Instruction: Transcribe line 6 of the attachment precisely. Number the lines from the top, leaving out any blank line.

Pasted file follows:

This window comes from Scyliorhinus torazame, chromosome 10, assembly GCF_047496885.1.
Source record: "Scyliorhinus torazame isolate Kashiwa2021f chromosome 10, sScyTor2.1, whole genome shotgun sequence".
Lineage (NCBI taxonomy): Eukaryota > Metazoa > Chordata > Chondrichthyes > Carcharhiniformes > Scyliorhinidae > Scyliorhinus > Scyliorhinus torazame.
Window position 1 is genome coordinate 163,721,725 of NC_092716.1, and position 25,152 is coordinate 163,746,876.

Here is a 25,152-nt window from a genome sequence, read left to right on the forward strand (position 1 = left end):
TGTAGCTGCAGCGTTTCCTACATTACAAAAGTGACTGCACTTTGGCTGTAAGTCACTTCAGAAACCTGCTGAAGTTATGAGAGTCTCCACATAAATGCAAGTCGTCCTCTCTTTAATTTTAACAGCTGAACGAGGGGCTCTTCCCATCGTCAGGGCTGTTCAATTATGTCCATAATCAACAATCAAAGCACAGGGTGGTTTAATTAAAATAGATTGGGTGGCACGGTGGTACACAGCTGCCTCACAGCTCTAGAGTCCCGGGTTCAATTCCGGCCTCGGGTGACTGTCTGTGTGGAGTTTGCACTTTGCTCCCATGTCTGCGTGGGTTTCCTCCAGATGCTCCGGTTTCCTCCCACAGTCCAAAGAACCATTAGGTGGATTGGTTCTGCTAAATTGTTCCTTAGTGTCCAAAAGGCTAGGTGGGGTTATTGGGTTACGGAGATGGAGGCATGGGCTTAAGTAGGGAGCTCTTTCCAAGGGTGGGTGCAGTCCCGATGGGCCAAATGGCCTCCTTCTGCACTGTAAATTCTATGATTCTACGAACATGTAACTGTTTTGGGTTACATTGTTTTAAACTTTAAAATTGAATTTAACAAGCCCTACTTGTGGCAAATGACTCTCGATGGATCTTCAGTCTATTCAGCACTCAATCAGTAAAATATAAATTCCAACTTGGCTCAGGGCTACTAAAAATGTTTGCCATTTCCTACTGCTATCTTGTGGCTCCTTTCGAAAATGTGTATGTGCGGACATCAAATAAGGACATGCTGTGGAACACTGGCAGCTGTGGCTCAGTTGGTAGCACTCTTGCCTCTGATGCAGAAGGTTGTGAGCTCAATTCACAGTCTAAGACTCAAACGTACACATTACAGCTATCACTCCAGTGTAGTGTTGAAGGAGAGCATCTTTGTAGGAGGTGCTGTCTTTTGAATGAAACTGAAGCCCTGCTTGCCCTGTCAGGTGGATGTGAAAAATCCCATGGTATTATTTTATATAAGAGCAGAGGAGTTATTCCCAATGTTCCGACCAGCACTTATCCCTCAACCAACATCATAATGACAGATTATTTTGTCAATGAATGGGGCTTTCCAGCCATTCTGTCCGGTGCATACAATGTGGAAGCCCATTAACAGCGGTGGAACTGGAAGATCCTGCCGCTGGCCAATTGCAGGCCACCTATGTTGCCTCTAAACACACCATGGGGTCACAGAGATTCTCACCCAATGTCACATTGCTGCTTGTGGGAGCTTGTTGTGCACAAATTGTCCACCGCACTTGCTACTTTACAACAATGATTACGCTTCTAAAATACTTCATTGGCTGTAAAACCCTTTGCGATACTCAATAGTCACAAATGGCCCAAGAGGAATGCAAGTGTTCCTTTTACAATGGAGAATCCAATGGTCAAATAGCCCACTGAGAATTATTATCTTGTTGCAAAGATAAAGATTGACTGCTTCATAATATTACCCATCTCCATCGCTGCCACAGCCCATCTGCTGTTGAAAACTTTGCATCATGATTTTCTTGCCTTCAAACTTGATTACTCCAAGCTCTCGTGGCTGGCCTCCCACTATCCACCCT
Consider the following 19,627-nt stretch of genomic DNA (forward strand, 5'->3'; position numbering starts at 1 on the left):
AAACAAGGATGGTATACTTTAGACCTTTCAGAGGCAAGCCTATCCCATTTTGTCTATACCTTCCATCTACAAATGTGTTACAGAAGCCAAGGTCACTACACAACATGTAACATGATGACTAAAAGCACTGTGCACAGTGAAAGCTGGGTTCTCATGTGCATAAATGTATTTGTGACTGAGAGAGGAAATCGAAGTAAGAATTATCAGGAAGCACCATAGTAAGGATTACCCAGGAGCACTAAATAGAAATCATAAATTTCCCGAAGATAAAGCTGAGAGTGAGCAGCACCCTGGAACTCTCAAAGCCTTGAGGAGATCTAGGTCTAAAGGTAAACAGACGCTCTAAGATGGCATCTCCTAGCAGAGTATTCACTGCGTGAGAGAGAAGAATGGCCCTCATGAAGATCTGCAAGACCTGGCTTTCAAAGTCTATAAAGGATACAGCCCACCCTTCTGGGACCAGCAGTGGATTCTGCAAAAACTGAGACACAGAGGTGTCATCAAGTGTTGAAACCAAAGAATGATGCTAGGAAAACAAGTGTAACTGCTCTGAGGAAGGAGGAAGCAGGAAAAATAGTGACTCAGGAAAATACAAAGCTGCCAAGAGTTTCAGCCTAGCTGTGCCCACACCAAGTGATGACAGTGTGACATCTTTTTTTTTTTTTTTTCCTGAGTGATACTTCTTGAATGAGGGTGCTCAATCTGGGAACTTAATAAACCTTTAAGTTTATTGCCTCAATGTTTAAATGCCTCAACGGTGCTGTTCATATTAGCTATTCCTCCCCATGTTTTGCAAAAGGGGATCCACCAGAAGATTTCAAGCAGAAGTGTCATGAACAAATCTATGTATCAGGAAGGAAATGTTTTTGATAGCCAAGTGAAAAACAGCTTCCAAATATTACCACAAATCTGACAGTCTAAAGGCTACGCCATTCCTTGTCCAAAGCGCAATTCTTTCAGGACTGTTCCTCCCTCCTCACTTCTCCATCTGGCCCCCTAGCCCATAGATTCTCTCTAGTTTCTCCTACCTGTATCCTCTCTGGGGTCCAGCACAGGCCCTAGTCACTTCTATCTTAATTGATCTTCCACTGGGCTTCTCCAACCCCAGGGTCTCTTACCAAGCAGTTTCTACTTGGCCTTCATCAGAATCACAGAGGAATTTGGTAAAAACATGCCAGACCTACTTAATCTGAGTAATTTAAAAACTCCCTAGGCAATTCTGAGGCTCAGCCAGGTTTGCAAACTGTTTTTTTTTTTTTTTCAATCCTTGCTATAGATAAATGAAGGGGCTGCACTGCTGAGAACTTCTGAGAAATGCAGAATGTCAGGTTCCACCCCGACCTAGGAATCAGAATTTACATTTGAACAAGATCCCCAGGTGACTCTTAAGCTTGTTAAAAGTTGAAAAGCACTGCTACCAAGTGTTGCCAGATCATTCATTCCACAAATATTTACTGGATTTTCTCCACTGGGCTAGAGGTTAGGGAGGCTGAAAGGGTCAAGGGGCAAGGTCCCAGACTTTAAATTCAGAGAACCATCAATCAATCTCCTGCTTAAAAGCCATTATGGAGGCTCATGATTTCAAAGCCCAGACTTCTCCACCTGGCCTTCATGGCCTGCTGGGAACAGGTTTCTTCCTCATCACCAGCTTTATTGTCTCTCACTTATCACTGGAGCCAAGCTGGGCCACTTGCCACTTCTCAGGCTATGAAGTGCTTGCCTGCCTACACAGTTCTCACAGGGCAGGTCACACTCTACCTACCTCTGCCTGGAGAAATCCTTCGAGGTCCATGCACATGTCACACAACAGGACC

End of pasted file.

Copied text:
TGTAGCTGCAGCGTTTCCTACATTACAAAAGTGACTGCACTTTGGCTGTAAGTCACTTCAGAAACCTGCTGAAGTTATGAGAGTCTCCACATAAATGCAAGTCGTCCTCTCTTTAATTTTAACAGCTGAACGAGGGGCTCTTCCCATCGTCAGGGCTGTTCAATTATGTCCATAATCAACAATCAAAGCACAGGGTGGTTTAATTAAAATAGATTGGGTGGCACGGTGGTACACAGCTGCCTCACAGCTCTAGAGTCCCGGGTTCAATTCCGGCCTCGGGTGACTGTCTGTGTGGAGTTTGCACTTTGCTCCCATGTCTGCGTGGGTTTCCTCCAGATGCTCCGGTTTCCTCCCACAGTCCAAAGAACCATTAGGTGGATTGGTTCTGCTAAATTGTTCCTTAGTGTCCAAAAGGCTAGGTGGGGTTATTGGGTTACGGAGATGGAGGCATGGGCTTAAGTAGGGAGCTCTTTCCAAGGGTGGGTGCAGTCCCGATGGGCCAAATGGCCTCCTTCTGCACTGTAAATTCTATGATTCTACGAACATGTAACTGTTTTGGGTTACATTGTTTTAAACTTTAAAATTGAATTTAACAAGCCCTACTTGTGGCAAATGACTCTCGATGGATCTTCAGTCTATTCAGCACTCAATCAGTAAAATATAAATTCCAACTTGGCTCAGGGCTACTAAAAATGTTTGCCATTTCCTACTGCTATCTTGTGGCTCCTTTCGAAAATGTGTATGTGCGGACATCAAATAAGGACATGCTGTGGAACACTGGCAGCTGTGGCTCAGTTGGTAGCACTCTTGCCTCTGATGCAGAAGGTTGTGAGCTCAATTCACAGTCTAAGACTCAAACGTACACATTACAGCTATCACTCCAGTGTAGTGTTGAAGGAGAGCATCTTTGTAGGAGGTGCTGTCTTTTGAATGAAACTGAAGCCCTGCTTGCCCTGTCAGGTGGATGTGAAAAATCCCATGGTATTATTTTATATAAGAGCAGAGGAGTTATTCCCAATGTTCCGACCAGCACTTATCCCTCAACCAACATCATAATGACAGATTATTTTGTCAATGAATGGGGCTTTCCAGCCATTCTGTCCGGTGCATACAATGTGGAAGCCCATTAACAGCGGTGGAACTGGAAGATCCTGCCGCTGGCCAATTGCAGGCCACCTATGTTGCCTCTAAACACACCATGGGGTCACAGAGATTCTCACCCAATGTCACATTGCTGCTTGTGGGAGCTTGTTGTGCACAAATTGTCCACCGCACTTGCTACTTTACAACAATGATTACGCTTCTAAAATACTTCATTGGCTGTAAAACCCTTTGCGATACTCAATAGTCACAAATGGCCCAAGAGGAATGCAAGTGTTCCTTTTACAATGGAGAATCCAATGGTCAAATAGCCCACTGAGAATTATTATCTTGTTGCAAAGATAAAGATTGACTGCTTCATAATATTACCCATCTCCATCGCTGCCACAGCCCATCTGCTGTTGAAAACTTTGCATCATGATTTTCTTGCCTTCAAACTTGATTACTCCAAGCTCTCGTGGCTGGCCTCCCACTATCCACCCT